He stopped and suddenly she knew what he was think­ing. It was the first time she had ever known what Ashley was thinking when his eyes went past her, crystal clear, absent When the fury of love had beaten in her heart, his mind had been closed to her. Now, in the quiet friendliness that lay between them, she could walk a little way into his mind, understand a little. He was not sad any longer. He had been sad after the surrender, sad when she begged him to come to Atlanta. Now, he was only resigned.

“I hate to hear you talk like that, Ashley,” she said ve­hemently. “You sound just like Rhett. He’s always harping on things like that and something he calls the survival of the fitting till I’m so bored I could scream.”

Ashley smiled.

“Did you ever stop to think, Scarlett, that Rhett and I are fundamentally alike?”

“Oh, no! You are so fine, so honorable and he—” She broke off, confused.

“But we are. We came of the same kind of people, we were raised in the same pattern, brought up to think the same things. And somewhere along the road we took dif­ferent turnings. We still think alike but we react differ­ently. As, for instance, neither of us believed in the war but I enlisted and fought and he stayed out till nearly the end. We both knew the war was all wrong. We both knew it was a losing fight, I was willing to fight a losing fight. He wasn’t. Sometimes I think he was right and then, again—”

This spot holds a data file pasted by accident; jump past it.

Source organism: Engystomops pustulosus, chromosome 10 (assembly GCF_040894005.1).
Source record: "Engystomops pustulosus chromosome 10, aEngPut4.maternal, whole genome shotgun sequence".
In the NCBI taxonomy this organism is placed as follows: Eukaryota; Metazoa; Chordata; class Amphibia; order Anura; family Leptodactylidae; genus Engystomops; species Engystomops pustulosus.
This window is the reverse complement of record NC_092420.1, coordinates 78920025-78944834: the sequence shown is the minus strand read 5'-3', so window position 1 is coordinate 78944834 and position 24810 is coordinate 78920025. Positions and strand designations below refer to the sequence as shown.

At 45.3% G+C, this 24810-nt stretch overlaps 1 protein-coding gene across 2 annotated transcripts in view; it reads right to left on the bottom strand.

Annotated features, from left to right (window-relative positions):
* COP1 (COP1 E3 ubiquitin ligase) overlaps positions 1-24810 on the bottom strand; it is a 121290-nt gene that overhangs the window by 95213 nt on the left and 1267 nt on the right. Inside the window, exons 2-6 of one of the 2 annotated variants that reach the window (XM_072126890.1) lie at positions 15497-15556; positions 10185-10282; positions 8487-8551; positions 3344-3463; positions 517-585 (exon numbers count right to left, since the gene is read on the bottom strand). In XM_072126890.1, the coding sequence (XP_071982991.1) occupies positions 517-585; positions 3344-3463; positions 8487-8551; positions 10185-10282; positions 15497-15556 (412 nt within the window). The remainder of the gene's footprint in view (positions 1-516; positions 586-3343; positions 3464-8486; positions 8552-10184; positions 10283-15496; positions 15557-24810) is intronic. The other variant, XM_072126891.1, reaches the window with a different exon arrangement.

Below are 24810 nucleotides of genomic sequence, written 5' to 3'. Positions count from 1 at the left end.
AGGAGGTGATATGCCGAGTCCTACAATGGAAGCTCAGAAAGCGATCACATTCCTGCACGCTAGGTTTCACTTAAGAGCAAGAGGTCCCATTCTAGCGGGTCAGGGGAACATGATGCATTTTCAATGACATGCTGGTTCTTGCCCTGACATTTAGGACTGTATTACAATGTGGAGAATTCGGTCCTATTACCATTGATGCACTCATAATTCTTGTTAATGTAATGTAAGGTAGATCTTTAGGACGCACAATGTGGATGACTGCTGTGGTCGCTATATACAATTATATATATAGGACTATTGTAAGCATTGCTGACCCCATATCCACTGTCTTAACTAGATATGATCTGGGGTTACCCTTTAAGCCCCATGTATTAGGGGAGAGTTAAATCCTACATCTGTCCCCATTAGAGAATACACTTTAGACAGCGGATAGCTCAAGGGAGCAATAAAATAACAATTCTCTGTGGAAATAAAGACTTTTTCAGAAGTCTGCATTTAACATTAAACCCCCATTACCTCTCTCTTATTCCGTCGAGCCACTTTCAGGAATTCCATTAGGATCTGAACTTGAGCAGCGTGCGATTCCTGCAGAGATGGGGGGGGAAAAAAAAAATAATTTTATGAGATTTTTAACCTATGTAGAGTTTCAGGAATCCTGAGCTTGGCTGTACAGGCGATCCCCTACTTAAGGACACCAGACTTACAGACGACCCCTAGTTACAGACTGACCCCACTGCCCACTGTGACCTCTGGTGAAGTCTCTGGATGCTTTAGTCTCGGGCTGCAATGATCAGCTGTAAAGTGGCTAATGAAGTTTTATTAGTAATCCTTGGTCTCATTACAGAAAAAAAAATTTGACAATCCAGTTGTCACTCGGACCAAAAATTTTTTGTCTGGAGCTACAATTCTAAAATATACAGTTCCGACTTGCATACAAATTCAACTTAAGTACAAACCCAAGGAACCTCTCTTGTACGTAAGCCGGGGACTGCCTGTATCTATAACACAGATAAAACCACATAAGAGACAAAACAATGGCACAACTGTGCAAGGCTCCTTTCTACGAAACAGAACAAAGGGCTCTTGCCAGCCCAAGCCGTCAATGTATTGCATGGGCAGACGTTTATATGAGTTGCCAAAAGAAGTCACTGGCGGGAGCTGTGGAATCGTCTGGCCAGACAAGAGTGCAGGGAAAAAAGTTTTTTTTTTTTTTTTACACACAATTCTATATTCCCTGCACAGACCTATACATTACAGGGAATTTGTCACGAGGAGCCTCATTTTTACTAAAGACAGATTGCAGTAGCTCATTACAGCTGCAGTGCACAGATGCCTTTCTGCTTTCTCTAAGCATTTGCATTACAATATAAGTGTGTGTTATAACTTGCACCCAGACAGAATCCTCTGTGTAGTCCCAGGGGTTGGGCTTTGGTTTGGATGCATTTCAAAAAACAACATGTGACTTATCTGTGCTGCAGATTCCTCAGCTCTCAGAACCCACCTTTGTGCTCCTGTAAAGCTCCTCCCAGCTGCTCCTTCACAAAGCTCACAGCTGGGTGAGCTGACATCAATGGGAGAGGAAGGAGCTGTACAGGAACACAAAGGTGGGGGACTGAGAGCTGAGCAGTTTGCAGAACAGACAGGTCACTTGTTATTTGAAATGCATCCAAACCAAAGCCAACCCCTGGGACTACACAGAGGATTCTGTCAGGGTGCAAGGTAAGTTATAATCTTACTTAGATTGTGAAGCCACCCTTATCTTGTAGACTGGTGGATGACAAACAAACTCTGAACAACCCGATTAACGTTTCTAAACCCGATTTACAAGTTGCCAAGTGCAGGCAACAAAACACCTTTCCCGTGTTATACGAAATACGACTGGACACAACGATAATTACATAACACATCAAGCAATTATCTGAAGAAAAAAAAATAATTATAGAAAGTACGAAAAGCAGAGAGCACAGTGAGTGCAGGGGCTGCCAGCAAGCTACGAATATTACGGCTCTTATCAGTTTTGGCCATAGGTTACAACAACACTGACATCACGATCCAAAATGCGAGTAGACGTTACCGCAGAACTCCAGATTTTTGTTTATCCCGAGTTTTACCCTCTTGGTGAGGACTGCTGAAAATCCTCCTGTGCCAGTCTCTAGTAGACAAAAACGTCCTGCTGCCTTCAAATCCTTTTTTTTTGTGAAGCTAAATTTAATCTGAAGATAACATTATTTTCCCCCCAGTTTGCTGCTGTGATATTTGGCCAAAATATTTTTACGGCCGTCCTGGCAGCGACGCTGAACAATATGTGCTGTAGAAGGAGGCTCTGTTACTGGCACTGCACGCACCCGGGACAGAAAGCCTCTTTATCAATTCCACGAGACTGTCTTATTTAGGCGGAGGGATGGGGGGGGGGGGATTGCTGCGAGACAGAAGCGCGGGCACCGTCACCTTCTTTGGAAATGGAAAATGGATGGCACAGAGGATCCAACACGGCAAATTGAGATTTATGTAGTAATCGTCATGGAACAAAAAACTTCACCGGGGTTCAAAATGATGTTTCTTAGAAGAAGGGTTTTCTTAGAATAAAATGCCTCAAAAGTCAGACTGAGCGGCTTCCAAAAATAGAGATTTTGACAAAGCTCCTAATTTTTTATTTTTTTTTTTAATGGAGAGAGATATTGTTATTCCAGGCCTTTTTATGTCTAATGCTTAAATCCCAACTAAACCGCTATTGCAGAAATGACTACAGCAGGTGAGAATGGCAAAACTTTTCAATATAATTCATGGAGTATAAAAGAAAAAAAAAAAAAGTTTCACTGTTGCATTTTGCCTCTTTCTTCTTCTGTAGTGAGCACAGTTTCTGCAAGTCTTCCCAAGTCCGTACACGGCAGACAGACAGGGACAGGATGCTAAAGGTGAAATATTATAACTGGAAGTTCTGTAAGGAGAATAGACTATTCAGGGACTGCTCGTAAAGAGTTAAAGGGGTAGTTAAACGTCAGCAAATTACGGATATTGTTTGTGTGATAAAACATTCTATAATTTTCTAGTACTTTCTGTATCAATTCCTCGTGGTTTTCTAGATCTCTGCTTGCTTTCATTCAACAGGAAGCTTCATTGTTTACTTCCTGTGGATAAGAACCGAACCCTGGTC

“Oh, Ashley, when will you stop seeing both sides of questions?” she asked. But she did not speak impatiently as she once would have done. “No one ever gets anywhere seeing both sides.”

“That’s true but—Scarlett, just where do you want to get? I’ve often wondered. You see, I never wanted to get anywhere at all. I’ve only wanted to be myself.”

Where did she want to get? That was a silly question. Money and security, of course. And yet— Her mind fum­bled. She had money and as much security as one could hope for in an insecure world. But, now that she thought about it, they weren’t quite enough. Now that she thought about it, they hadn’t made her particularly happy, though they made her less harried, less fearful of the morrow. If I’d had money and security and you, that would have been where I wanted to get, she thought, looking at him yearn­ingly. But she did not speak the words, fearful of breaking the spell that lay between them, fearful that his mind would close against her.

“You only want to be yourself?” she laughed, a little ruefully. “Not being myself has always been my hardest trouble! As to where I want to get, well, I guess I’ve got­ten there. I wanted to be rich and safe and—”

“But, Scarlett, did it ever occur to you that I don’t care whether I’m rich or not?”

No, it had never occurred to her that anyone would not want to be rich.

“Then, what do you want?”

“I don’t know, now. I knew once but I’ve half forgot­ten. Mostly to be left alone, not to be harried by people I don’t like, driven to do things I don’t want to do. Per­haps—I want the old days back again and they’ll never come back, and I am haunted by the memory of them and of the world falling about my ears.”